Local governments can
implement conservation
policies that will protect
wetlands while also
saving the community
time and money.
A wetland is an area Of land where the
soils are saturated for a period of time
during the growing season. Wetland
soils contain little or no oxygen, and as
a result support plants adapted to this
condition. In the Northern Great Plains
and Rocky Mountain regions, wetland
plants include cattails, rushes, willows,
sedges and cotton-
woods. Wet mead-
ows, riparian areas
(wot areas near
rivers, ponds,, or
lakes), marshes, and
prairie potholes are
typical wetland
habitats found in
these regions.
County commissioners, city councils, and planners are increasingly faced
w ith making land use decisions that may involve potential impacts to wet-
lands. Since local governments are.familiar with wetland resources in their
communities, they are often aware of what kind of protection is needed. A
comprehensive plan can integrate a wetlands conservation program into a
community's growth scheme. This fact sheet provides general information
about wetlands, as well as guidelines for implementing wetland management
into local land use planning.
Wetlands are dynamic, ecosystems that
serve many purposes and offer many
benefits to a community. Some of the
tangible benefits of wetlands include
flood and storm damage protection,
erosion control, and water quality
improvement. Wetlands also function
as wildlife habitats,, and provide
natural recreation and education
Flood and Storm Damage Pro-
tection: Wetlands have the ability
to hold large Volumes of water and
release it slowly into surrounding
surface and ground waters. During
periods of flooding, storms, and
high run off, wetlands can
absorb water and decrease
the rate of flow, preventing
property damage to the
community. • ¦
Erosion Control: Wet-
lands can provide natural •
buffers between land areas.
Wetland vegetation binds
soils together, decreasing
erosion and promoting
land stability.

Water Quality Improvement and
Maintenance: Wetlands capture
and filter sediments and nutrients that
may be: harmful to surface and ground
water. Oftentimes, urban wetlands act.
as natural filters and reduce pollution
from lawns, streets and parking lots.
"Wildlife Habitat: Wetlands provide
food sources and other.habitat needs
for a variety of fish arid wildlife,.
' including endangered species. Bea-
vers, red-winged blackbirds and
waterfowl are common wetland
inhabitants in the Rocky Mountain and
Northern Great Plains regions.
Recreation: Bird-watchers, hikers,
hunters, fishermen, writers arid artists
collectively seek the aesthetic and
recreational value's associated with
wetlands. Scientists and students :
study and'learn about natural pro-
cesses in wetland areas, which are :
among the most biologically productive
ecosystems in the country.
Communities are placing more value.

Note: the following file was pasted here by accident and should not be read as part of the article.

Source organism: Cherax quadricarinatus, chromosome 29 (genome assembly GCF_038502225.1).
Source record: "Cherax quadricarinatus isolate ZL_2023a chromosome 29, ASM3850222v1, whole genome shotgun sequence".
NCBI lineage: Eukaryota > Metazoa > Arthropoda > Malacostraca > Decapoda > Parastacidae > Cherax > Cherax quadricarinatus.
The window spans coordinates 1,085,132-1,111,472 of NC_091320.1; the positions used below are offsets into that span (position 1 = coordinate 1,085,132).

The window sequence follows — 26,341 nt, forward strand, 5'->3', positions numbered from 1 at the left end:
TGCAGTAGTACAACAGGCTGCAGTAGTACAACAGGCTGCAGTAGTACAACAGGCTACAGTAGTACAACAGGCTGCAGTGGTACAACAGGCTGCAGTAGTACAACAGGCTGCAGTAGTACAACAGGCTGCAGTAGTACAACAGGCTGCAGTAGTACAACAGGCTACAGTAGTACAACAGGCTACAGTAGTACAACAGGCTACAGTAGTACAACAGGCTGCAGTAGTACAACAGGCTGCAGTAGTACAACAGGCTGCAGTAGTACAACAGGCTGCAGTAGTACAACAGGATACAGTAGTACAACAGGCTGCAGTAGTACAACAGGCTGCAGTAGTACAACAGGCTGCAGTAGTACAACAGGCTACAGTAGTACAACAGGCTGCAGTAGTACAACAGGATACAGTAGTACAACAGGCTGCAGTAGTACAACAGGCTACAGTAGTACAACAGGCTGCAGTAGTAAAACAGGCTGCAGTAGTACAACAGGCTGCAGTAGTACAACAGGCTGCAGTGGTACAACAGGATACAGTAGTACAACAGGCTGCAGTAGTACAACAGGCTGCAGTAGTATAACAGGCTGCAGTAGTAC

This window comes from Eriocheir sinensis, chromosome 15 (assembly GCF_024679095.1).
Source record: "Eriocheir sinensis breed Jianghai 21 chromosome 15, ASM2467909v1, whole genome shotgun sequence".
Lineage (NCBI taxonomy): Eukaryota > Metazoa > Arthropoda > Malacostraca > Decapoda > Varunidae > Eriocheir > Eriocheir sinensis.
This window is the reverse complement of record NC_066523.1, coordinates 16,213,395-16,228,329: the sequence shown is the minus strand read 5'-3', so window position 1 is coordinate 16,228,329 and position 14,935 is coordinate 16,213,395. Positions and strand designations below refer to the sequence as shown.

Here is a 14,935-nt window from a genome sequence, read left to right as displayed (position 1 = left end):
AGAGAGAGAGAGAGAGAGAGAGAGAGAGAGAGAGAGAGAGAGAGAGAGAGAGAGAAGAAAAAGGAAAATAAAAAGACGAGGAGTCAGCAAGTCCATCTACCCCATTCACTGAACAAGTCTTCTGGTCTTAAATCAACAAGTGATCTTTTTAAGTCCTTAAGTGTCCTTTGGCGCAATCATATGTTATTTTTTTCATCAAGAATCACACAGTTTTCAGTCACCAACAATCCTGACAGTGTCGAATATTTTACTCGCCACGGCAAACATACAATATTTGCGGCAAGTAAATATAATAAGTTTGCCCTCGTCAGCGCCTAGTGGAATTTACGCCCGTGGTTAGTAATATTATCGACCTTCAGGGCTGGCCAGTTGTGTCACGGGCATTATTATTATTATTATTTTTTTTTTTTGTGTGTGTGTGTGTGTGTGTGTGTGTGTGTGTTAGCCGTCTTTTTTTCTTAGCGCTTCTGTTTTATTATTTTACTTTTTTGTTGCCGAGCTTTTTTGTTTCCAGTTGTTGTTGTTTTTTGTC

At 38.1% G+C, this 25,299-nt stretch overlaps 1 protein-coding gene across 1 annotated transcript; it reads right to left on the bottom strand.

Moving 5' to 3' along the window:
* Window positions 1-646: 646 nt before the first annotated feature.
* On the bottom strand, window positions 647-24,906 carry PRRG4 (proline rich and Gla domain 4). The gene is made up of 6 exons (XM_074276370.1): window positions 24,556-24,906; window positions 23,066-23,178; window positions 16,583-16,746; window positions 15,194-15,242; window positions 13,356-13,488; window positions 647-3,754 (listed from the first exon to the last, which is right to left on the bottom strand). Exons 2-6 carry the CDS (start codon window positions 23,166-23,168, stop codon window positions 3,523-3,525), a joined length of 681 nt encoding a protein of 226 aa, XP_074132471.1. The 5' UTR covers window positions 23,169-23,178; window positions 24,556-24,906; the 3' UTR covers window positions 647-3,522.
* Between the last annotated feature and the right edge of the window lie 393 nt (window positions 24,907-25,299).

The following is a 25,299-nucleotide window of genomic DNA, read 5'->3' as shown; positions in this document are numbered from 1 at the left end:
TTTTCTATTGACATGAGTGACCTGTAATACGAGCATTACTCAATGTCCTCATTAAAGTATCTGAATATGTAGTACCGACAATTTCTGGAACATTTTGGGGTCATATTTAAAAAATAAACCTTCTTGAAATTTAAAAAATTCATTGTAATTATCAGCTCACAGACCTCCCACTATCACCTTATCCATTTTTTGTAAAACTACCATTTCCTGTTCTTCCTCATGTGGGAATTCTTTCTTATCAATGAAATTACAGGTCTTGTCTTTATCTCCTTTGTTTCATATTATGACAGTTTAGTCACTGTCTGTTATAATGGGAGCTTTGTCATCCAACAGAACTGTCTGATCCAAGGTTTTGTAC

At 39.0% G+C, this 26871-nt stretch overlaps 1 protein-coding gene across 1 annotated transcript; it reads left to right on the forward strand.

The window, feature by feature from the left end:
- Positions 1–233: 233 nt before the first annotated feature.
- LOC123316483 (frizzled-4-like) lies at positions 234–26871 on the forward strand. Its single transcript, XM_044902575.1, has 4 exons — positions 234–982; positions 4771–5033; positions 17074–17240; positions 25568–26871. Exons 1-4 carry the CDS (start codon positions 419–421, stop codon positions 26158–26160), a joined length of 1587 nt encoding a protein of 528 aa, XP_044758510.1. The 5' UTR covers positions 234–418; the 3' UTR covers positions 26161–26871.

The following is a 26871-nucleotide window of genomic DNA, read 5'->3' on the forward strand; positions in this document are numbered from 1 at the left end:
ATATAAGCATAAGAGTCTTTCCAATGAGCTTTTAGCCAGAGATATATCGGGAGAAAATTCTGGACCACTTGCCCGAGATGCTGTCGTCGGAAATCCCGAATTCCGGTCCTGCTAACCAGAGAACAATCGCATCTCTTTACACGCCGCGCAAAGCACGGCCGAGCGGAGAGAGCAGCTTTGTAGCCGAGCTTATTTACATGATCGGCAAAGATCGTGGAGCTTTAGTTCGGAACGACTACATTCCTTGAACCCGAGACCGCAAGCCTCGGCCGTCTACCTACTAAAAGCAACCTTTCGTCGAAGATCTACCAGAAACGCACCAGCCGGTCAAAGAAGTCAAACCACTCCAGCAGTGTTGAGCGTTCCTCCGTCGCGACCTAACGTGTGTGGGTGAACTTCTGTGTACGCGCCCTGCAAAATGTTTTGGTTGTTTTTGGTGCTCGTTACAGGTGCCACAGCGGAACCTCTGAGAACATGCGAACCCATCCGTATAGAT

on open space and wetlands, giving
county, town,.and city planners the
opportunity to be leaders in the
protection and preservation of these .
vital resources. Local governments
can implement Conservation policies
that protect wetlands while also
saving the community time and
money; For instance, the aesthetic
. qualities of a wetland make commu-
nities desirable places to work and
live. Wetland protection can be
incorporated into-local government
open space, flood control, and
; recreation planning.
Local governments may consider tax
incentives that exempt wetlands from
county property .taxes, and allow . •
personal state-income tax exemption
for money spent on habitat restoration
and-improvement. The U.S. Fish and
Wildlife Service and your state fish and
game agency can provide information
on local wetland resources.
The Army-Corps of Engineers'.and the..
Environmental Protection Agency
jointly administer wetland'regulation.
Section 404 of the nation's" Clean
Water Act regulates any discharge of
dredged or fill material into the waters
of the U.S.,. including wetlands.
Section 404 establishes, a permit
program which ensures that such
discharges comply with requirements.
County,-city, and town planners should
be aware of this permitting process,
since violating the Clean Water Act
carries severe penalties.
EPA can also make money available to
your municipality for identifying
wetlands in your jurisdiction. Contact
EPA to see if you are. eligible for
advanced identification project funds.
A Citizen's Guide to Wetland
Protection in the Rocky Mountain
and Northern Great Plains Regions.
U.S. Environmental Protection Agency,
Region 8. 1989. •
Our National Wetland Heritage: A
Protection Guidebook. Dr. Jon A.
Kusleiv The Environmental Law '
Institute, Suite '200,' 1616 P St. N.W.
Washington, D.C.. 20086. 1990.
Our Urban Wetlands: An Endan-
gered Resource. Urban wetlands
video on loan from the U.S. Environ-.
mental Protection Agency. Region 8.
Protecting Coastal and Wetland
Resources: A Guide for Local
Governments. Office' of Water, Office
of Wetlands, Oceans and Watersheds,
U.S. Environmental Protection Agency,
¦Washington,.D.C. 2.0460. Sept. 1992.
Wetlands Conservation Through
Local Community Programs. College
of .Urban arid Public Affairs, University'
of New Orleans, New Orleans, LA
70148. December 1991.
Wetlands Protection and the
. States.. National Conference of State'
Legislatures, 1560 Broadway, Suite
700, Denver, CO 80202. April 1990.
Wetlands Protection: A Local
Government Handbook. American
Planning Association, 1313 E. 60th St,
Chicago, IL 60637., Sept. 19,91.
Please contact:
EPA Wetlands Hotline
1 800-832-7828
M-F 9 a.m. to 5:30 p.m. EST.
U.S. EPA Region 8 (8WM-WQ)
999 18th Street, Suite 500
Denver, CO 80202-2466

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